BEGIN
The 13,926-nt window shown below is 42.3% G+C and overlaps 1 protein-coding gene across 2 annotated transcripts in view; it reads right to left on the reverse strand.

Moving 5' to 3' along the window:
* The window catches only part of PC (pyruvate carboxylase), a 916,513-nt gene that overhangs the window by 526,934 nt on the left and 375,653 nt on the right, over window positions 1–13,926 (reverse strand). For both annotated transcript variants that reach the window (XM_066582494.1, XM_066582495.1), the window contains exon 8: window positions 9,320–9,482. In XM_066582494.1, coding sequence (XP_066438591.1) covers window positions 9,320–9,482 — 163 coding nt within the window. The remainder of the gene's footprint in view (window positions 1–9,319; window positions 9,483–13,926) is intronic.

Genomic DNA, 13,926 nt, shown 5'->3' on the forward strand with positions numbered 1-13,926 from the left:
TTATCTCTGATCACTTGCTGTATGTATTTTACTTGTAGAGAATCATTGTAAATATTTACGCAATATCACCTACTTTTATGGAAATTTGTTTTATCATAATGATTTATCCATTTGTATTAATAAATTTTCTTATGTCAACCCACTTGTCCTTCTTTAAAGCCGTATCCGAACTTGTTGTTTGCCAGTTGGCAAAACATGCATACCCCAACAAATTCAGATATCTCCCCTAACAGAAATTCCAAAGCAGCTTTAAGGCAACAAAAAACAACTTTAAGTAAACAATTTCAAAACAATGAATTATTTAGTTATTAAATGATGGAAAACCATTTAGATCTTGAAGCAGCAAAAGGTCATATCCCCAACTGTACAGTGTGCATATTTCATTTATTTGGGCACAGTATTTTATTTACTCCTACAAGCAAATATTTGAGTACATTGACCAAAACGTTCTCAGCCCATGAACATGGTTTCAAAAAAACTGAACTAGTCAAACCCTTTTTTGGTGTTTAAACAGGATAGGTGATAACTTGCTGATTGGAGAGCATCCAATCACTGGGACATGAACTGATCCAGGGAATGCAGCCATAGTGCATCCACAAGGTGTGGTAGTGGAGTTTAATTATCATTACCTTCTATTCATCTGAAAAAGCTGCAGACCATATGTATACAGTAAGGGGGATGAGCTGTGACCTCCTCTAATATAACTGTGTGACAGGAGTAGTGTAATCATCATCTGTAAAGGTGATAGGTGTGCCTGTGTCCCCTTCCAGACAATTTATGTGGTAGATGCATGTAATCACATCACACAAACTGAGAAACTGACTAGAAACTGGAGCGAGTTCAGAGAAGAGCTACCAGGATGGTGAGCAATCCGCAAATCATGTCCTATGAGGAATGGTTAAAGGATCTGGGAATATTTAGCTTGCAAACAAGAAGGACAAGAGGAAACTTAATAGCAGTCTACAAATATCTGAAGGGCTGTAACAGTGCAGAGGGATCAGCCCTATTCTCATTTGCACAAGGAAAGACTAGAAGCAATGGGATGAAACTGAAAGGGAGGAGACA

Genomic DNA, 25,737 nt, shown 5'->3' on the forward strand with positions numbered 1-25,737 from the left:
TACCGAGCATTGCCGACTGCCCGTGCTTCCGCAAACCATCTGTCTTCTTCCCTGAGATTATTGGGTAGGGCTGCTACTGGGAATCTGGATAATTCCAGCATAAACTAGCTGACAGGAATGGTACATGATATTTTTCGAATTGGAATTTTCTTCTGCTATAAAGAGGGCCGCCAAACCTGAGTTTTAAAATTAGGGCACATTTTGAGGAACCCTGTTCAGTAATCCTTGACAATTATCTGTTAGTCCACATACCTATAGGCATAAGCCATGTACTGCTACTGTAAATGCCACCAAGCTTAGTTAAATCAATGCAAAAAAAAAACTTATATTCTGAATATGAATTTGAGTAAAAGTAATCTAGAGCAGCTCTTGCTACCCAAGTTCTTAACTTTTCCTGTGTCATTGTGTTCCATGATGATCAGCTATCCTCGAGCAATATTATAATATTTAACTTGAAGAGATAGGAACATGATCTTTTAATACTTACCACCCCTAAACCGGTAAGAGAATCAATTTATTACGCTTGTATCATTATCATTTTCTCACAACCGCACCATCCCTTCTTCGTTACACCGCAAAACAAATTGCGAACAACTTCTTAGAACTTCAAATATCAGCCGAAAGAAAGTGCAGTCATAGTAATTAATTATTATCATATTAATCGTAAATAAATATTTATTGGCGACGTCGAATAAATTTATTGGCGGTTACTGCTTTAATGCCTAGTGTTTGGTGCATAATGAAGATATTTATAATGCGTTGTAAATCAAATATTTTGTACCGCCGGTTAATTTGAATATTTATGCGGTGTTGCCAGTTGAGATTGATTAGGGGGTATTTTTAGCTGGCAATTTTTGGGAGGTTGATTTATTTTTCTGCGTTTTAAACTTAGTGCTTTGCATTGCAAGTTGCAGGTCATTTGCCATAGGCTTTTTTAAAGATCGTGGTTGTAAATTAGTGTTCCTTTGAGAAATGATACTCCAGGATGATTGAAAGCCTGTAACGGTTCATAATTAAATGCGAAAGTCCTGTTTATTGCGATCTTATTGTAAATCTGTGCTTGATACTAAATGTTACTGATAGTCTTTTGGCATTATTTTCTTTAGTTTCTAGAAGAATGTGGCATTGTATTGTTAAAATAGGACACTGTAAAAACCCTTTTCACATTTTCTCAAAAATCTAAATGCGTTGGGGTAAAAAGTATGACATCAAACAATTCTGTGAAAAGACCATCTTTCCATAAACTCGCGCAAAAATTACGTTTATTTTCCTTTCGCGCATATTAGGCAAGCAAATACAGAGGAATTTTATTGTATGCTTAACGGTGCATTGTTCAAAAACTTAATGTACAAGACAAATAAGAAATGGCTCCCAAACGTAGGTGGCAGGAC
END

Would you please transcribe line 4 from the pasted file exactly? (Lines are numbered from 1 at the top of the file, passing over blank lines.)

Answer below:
Genomic DNA, 13,926 nt, shown 5'->3' on the forward strand with positions numbered 1-13,926 from the left: